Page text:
As most of us know, cow burps add to global warming.
The problem is that the demand for cows and other livestock is soaring in developing nations. Producing nitrous oxide (N2O), methane (CH4) and carbon dioxide (CO2) emissions, livestock production and distribution have a substantial impact on greenhouse gases (GHG). A 2013 FAO Report presented an overview of the problem and potential mitigation approaches. The graphs (below) from the FAO Report convey the global warming challenge.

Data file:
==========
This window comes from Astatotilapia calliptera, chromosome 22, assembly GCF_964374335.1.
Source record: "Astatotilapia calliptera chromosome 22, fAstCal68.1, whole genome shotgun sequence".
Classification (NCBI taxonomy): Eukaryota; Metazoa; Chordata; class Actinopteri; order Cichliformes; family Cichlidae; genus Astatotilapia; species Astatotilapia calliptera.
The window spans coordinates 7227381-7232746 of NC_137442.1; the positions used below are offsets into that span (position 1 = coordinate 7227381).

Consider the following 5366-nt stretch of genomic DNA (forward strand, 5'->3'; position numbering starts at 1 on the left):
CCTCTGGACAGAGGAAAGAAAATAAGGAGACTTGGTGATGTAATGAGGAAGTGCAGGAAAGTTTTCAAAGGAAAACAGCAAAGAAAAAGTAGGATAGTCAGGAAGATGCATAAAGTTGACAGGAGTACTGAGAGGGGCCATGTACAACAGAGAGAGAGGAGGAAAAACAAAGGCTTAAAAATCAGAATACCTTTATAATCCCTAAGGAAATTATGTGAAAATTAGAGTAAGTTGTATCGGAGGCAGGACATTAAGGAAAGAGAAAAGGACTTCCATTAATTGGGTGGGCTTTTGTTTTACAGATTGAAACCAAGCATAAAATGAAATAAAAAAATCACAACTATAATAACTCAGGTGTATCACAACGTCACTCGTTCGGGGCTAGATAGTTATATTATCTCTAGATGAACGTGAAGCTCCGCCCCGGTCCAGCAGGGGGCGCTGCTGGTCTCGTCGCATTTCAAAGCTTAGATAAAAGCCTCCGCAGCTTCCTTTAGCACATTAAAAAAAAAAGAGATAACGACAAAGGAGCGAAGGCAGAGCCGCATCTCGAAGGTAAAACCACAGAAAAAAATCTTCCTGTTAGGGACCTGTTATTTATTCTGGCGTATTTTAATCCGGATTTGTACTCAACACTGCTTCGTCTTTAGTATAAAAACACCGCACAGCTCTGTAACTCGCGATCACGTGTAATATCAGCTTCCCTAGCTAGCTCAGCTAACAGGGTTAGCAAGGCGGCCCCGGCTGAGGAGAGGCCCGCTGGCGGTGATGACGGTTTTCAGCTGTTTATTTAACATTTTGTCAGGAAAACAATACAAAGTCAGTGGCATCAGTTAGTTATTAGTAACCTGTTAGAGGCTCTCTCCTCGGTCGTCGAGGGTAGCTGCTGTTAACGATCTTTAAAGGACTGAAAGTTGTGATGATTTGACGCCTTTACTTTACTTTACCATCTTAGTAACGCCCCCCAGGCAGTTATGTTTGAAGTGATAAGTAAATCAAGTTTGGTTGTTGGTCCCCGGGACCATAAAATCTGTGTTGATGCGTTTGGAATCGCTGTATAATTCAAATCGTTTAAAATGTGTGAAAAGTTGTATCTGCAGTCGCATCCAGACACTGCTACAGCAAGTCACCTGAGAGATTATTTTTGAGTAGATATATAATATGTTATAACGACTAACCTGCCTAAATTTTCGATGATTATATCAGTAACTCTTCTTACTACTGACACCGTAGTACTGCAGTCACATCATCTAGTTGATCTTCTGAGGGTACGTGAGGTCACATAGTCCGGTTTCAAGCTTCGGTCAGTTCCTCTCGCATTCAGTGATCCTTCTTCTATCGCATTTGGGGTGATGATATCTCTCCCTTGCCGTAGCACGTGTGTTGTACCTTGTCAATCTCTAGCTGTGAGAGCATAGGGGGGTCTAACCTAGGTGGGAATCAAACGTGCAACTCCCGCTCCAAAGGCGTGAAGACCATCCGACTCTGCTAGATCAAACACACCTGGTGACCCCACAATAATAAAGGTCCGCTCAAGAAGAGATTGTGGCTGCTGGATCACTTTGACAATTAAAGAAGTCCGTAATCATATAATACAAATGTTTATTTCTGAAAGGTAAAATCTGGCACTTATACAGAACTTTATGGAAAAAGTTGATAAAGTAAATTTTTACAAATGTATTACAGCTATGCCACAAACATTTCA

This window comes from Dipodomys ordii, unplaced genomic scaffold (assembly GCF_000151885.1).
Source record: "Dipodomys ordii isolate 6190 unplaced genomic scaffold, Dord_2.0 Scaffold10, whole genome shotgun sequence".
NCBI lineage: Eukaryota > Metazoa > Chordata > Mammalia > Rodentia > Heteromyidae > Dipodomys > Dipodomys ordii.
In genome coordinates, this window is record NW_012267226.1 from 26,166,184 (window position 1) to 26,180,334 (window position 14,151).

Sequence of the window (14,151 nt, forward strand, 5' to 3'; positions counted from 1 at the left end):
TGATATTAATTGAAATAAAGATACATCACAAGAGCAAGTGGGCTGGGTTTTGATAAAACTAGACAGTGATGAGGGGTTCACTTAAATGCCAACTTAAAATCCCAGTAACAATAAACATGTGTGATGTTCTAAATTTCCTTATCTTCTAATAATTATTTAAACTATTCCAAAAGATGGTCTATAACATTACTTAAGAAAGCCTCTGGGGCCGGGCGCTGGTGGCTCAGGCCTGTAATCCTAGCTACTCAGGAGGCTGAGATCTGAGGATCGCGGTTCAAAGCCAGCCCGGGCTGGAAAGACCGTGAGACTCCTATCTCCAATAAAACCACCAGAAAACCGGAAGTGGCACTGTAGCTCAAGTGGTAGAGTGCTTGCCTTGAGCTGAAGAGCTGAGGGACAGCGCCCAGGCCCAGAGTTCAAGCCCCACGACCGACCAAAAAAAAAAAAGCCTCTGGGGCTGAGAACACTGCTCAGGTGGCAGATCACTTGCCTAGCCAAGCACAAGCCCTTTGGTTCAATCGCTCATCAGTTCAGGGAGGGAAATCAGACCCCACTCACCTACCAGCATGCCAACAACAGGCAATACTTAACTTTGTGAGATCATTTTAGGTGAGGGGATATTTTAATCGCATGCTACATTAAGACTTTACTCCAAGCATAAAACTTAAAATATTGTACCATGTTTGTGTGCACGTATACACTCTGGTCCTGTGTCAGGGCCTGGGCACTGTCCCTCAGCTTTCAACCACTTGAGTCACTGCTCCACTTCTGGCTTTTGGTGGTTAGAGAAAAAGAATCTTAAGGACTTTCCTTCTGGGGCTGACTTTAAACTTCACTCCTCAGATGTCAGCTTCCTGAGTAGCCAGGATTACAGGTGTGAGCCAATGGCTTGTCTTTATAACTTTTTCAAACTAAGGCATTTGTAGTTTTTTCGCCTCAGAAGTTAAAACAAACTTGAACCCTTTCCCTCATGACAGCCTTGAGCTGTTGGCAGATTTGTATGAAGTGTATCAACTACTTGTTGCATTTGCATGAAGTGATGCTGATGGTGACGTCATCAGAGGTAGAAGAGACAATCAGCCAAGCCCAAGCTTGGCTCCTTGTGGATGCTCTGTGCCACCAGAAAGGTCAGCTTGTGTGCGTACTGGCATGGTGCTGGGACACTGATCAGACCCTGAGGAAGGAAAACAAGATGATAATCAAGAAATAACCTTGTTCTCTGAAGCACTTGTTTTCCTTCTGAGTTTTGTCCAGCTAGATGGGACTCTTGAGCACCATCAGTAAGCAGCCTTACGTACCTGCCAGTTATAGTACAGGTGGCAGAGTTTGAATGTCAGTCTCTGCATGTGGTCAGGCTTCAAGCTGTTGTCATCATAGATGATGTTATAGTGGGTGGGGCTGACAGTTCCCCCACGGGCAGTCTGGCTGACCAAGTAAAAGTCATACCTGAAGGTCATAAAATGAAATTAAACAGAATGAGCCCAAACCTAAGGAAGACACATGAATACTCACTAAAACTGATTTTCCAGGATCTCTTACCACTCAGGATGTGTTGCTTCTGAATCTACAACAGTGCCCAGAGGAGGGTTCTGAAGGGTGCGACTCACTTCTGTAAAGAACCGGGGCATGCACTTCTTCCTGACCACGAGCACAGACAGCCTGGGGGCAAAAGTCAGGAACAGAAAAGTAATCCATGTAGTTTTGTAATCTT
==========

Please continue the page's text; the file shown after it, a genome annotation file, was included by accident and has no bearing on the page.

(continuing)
My concern? Concentrated in the poorest regions of the world, emerging market farmers are likely to resist incentives to change livestock technology–even if those methods will be win/win–more productivity and GHG mitigation.
These are the animals that produce GHG:
And these are the regions of the world from which livestock related GHG will grow:
This is the Global Livestock Environment Assessment Model (GLEAM):
Sources and Resources: If you just look at the graphs, diagrams and papers and the Chapter summaries in the FAO report, an analytic framework for understanding the livestock emissions that affect global warming clearly emerge while this 2010 NY Times article on Australian methane problems complements the more general FAO report. Hat tip to Quartz for alerting me to the FAO paper.